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Aldermen slam Daley administration in affordable housing flap

Some Chicago aldermen lashed out at the Daley administration Monday for putting the brakes on an affordable housing bill, while pushing the mayor's own proposal.

Ald. Walter Burnett from the West Side's 27th Ward, has long championed what's called Sweet Home Chicago, a proposed ordinance to require some economic development money be spent on affordable housing. His efforts stalled in negotiations with the Daley administration. Then the mayor put forth his own plan - to give people some money to buy and rehab vacant houses.

Daley's proposal came up in the City Council Finance Committee on Monday morning. Though Burnett says he supports the goal, he got angry. The alderman told Daley's staff that he feels like he's "playing with some rotten kids."

"The other ordinance had a lot of aldermen signed on to it," Burnett said. "So you're just like, 'Forget what you all signed on to. We're just going to push this, and you all just take this and do it.'"

Ald. Berny Stone from the North Side's 50th Ward expressed other concerns with the content of the bill, while also complaining about transparency.

"If this is your answer to Sweet Home Chicago, you should have met with us, should have met with Walter [Burnett]," Stone said. "And we'd have sat down and we should have figured it out. [Don't] try and slip it through on a Finance [Committee] agenda. I'm sorry. This stinks."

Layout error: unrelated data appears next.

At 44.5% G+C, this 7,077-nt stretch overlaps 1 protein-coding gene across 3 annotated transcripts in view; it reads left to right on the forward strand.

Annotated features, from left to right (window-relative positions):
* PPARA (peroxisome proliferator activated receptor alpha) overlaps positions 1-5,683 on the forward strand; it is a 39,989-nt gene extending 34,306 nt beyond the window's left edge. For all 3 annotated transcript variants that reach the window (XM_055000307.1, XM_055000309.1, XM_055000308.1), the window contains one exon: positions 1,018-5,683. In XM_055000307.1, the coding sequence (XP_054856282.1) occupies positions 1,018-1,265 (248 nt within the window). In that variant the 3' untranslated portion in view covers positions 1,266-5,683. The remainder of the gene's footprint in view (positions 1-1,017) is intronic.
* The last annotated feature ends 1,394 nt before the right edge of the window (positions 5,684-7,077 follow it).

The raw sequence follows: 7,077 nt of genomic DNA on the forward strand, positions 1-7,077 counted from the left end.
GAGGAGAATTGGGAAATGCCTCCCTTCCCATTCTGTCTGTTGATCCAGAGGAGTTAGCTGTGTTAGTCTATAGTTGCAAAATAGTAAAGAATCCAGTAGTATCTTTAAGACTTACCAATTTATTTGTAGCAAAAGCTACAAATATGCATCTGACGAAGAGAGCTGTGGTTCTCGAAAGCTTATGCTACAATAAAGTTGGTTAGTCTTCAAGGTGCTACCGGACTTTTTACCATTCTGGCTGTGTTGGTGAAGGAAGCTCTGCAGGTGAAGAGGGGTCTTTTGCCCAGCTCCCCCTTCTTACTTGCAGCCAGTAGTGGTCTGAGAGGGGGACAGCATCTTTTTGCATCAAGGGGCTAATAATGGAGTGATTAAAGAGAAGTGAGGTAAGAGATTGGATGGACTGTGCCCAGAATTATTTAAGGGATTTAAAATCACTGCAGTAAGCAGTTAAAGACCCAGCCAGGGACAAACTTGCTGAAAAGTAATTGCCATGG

Even the chair of the committee seemed to be frustrated with the administration's handling of the issue. Ald. Ed Burke from the Southwest Side's 14th Ward joked that it is a "time honored process around here" for someone to "take your idea and then they rework it and it becomes somebody else's idea."

A city official testified to the committee that the mayor's vacant building proposal was not intended to be a response to the Sweet Home Chicago plan.

"We have a big vacant home problem out there in many, many neighborhoods as you all know," said William Eager, deputy commissioner at the Department of Housing and Economic Development. "We're simply trying to come up with additional tools to deal with that. This is one."

Regardless, the criticism from Burnett and others took hold. When Burke asked if any alderman had a motion, everyone sat silent, leaving the mayor's bill stuck in committee.

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